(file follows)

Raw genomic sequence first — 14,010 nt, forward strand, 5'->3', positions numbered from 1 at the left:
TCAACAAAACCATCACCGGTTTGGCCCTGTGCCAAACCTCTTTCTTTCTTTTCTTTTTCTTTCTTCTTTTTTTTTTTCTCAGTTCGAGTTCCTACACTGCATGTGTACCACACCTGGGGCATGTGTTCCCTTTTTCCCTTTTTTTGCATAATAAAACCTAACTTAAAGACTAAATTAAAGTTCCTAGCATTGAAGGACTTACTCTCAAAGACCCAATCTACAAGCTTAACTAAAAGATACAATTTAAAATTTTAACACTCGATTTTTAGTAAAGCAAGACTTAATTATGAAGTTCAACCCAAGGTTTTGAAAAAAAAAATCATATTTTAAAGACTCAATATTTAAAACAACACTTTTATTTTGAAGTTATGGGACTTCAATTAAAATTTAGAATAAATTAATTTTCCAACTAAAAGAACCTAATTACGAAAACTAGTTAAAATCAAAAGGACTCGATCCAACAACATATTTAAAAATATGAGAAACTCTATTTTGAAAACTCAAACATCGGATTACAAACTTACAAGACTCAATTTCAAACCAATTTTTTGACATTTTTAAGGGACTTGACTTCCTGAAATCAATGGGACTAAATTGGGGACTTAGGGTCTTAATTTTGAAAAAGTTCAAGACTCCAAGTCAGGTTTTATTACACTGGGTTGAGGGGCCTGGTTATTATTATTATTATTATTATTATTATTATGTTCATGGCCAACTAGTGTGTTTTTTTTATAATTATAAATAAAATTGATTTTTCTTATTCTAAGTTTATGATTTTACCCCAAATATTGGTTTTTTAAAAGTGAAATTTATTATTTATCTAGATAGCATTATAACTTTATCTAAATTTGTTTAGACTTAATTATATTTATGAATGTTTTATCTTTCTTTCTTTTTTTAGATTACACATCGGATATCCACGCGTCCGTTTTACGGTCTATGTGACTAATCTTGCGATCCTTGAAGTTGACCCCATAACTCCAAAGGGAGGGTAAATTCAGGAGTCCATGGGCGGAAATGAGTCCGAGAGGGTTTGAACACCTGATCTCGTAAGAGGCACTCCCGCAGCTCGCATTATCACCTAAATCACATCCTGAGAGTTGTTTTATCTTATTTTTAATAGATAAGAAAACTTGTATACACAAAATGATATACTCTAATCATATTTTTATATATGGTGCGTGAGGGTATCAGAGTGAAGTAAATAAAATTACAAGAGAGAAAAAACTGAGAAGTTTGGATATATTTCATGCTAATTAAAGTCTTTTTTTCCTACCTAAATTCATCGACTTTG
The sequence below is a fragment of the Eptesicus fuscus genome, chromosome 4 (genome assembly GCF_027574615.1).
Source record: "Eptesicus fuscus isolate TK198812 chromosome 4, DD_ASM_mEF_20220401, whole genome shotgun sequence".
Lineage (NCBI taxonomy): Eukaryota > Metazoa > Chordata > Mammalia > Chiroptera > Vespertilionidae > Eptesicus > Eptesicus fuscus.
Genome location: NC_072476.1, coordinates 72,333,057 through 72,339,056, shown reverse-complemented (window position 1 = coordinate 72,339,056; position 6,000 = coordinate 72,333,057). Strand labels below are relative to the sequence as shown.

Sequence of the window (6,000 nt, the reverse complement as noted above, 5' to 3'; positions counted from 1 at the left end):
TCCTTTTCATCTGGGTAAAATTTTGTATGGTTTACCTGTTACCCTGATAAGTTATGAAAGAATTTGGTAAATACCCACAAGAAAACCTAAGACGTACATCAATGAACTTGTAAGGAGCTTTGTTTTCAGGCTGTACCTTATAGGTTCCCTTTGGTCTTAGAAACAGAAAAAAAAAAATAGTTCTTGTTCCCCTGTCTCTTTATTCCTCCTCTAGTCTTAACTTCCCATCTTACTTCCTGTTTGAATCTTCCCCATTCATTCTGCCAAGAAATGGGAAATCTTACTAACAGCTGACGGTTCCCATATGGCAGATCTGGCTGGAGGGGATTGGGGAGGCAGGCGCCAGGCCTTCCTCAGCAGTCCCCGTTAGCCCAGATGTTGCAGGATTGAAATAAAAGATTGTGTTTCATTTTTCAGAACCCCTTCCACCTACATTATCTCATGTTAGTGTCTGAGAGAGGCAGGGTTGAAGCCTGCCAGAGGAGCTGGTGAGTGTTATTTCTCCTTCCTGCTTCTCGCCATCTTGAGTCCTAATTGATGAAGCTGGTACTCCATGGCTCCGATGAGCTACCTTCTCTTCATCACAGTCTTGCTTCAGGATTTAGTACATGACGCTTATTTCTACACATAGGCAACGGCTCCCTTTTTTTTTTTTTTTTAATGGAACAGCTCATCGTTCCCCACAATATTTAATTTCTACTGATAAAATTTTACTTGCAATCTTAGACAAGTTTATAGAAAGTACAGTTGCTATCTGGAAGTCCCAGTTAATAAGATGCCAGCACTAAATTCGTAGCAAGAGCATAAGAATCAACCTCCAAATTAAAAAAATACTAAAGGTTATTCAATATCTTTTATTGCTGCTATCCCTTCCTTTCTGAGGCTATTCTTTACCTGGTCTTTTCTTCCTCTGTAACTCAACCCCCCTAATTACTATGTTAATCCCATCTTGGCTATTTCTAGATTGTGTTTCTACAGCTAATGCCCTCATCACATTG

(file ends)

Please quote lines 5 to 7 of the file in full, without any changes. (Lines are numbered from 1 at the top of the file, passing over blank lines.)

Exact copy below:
Lineage (NCBI taxonomy): Eukaryota > Metazoa > Chordata > Mammalia > Chiroptera > Vespertilionidae > Eptesicus > Eptesicus fuscus.
Genome location: NC_072476.1, coordinates 72,333,057 through 72,339,056, shown reverse-complemented (window position 1 = coordinate 72,339,056; position 6,000 = coordinate 72,333,057). Strand labels below are relative to the sequence as shown.

Sequence of the window (6,000 nt, the reverse complement as noted above, 5' to 3'; positions counted from 1 at the left end):